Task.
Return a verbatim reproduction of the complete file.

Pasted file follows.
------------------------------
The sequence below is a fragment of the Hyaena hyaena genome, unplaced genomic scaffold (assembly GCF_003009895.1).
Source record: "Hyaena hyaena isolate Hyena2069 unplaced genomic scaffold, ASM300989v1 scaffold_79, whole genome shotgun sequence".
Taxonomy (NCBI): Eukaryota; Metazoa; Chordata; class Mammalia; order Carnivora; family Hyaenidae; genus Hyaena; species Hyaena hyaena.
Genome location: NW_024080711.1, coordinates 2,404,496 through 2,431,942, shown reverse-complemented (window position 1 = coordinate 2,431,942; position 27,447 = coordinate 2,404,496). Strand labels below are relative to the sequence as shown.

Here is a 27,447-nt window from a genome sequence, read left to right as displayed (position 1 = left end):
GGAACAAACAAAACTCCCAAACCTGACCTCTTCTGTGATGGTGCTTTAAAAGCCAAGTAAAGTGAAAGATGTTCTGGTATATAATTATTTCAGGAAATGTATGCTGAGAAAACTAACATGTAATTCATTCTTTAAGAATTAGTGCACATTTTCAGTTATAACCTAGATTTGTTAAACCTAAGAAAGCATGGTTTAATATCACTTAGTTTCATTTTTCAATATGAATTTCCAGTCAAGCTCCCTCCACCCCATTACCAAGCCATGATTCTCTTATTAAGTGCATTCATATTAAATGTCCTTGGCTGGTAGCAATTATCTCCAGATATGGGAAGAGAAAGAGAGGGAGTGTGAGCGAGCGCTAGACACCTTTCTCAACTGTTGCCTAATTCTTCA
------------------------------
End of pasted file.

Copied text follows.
The sequence below is a fragment of the Hyaena hyaena genome, unplaced genomic scaffold (assembly GCF_003009895.1).
Source record: "Hyaena hyaena isolate Hyena2069 unplaced genomic scaffold, ASM300989v1 scaffold_79, whole genome shotgun sequence".
Taxonomy (NCBI): Eukaryota; Metazoa; Chordata; class Mammalia; order Carnivora; family Hyaenidae; genus Hyaena; species Hyaena hyaena.
Genome location: NW_024080711.1, coordinates 2,404,496 through 2,431,942, shown reverse-complemented (window position 1 = coordinate 2,431,942; position 27,447 = coordinate 2,404,496). Strand labels below are relative to the sequence as shown.

Here is a 27,447-nt window from a genome sequence, read left to right as displayed (position 1 = left end):
GGAACAAACAAAACTCCCAAACCTGACCTCTTCTGTGATGGTGCTTTAAAAGCCAAGTAAAGTGAAAGATGTTCTGGTATATAATTATTTCAGGAAATGTATGCTGAGAAAACTAACATGTAATTCATTCTTTAAGAATTAGTGCACATTTTCAGTTATAACCTAGATTTGTTAAACCTAAGAAAGCATGGTTTAATATCACTTAGTTTCATTTTTCAATATGAATTTCCAGTCAAGCTCCCTCCACCCCATTACCAAGCCATGATTCTCTTATTAAGTGCATTCATATTAAATGTCCTTGGCTGGTAGCAATTATCTCCAGATATGGGAAGAGAAAGAGAGGGAGTGTGAGCGAGCGCTAGACACCTTTCTCAACTGTTGCCTAATTCTTCA